Is this slumping FTSE stock a contrarian pick to consider buying?

As one of the worst-performing stocks on the FTSE 100, could this mining giant be a contrarian option with a view to a major turnaround?

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To say it’s been a tough year or so for Fresnillo (LSE: FRES) shares would be a bit of an understatement. It currently ranks as one of the worst-performing stocks on the FTSE 100.

Despite that, I want to see if there’s an opportunity to buy falling shares, and whether they could somehow turn things around. Let’s dig deeper.

Volatility hitting hard

Fresnillo’s share-price journey makes for bleak viewing but it would be remiss of me not to share it.

As I write, the shares are trading for 529p. At this time last year, they were trading for 879p, which is a mammoth 39% drop over a 12-month period.

In case you’re wondering what’s happened, the mining giant operates and reports in its native currency, the Mexican peso. However, the issue is that its end product — primarily silver, gold, as well as lead, zinc and other commodities — is priced and sold in the US dollar. In simple terms, it is at the mercy of currency fluctuations.

Due to heightened volatility, including soaring inflation, rising interest rates and fears of a banking crash in the US, Fresnillo shares have taken a beating. It’s worth mentioning the company isn’t alone and other FTSE stocks have suffered similar, albeit not as severe, effects of currency fluctuations.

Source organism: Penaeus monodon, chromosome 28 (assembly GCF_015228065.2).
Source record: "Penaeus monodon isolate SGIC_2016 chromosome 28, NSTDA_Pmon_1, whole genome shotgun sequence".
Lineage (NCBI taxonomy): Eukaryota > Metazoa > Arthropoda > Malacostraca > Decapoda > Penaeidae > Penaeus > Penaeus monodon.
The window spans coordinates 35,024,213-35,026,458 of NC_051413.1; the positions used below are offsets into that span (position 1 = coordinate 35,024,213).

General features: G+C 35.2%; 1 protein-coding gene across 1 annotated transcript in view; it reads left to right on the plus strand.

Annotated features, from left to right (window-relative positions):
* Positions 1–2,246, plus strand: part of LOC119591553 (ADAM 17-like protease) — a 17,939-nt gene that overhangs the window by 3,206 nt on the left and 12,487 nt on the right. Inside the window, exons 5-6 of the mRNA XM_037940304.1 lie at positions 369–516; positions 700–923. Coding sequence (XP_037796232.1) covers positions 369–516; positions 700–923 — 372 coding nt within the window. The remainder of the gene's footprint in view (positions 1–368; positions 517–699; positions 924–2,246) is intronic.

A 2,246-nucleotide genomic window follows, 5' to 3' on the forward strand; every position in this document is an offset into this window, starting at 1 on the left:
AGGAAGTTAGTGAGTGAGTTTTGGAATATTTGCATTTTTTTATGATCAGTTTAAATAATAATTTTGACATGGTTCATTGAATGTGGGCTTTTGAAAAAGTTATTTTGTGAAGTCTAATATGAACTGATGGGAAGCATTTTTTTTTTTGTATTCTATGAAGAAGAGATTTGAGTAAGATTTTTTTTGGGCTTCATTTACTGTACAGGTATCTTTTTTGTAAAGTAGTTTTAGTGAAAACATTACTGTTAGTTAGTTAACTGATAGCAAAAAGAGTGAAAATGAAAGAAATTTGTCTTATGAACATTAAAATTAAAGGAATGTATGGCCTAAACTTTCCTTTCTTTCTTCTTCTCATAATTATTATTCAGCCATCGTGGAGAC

Contrarian buy or one to avoid?

Let’s switch it up and focus on some potential positives for Fresnillo and its beleaguered shares. It’s worth noting that commodities are often safe havens during times of economic volatility and demand for them can increase, especially gold. This could help boost performance as well as sentiment.

Another positive for Fresnillo is that the longer-term picture could be fruitful. So much so, that I reckon the shares could head upwards once market volatility cools, whenever that may be. Many of the commodities it mines are crucial for infrastructure as well as renewable energy and electric vehicles. These aspects could also help Fresnillo out too. When I see that the business is forecasting lofty earnings growth, it is obviously optimistic. However, I do understand forecasts don’t always come to fruition.

What is concerning for me is the fact that Fresnillo shares have slumped badly, but amazingly still look overvalued. Trading on a price-to-earnings ratio of 22, this is significantly higher than the FTSE 100 index average of 14.

On the other side of the coin, Fresnillo may be at the mercy of external factors, but it looks to have a decent balance sheet with little debt. High debt levels when interest rates are high can spell bad news as it is costlier to service debt.

My verdict

I’ve decided I wouldn’t buy Fresnillo shares for my holdings yet. I will keep a close eye on developments and will take an interest in future updates as well as potential wider economic events that could impact the business.

There may be other investors with a stronger stomach than me willing to consider putting their hard-earned cash into its shares. The fact it seems so exposed to external factors is putting me off. I reckon there are better FTSE stocks out there for me.

Should you invest, the value of your investment may rise or fall and your capital is at risk. Before investing, your individual circumstances should be assessed. Consider taking independent financial advice.

Sumayya Mansoor has no position in any of the shares mentioned. The Motley Fool UK has recommended Fresnillo Plc. Views expressed on the companies mentioned in this article are those of the writer and therefore may differ from the official recommendations we make in our subscription services such as Share Advisor, Hidden Winners and Pro. Here at The Motley Fool we believe that considering a diverse range of insights makes us better investors.

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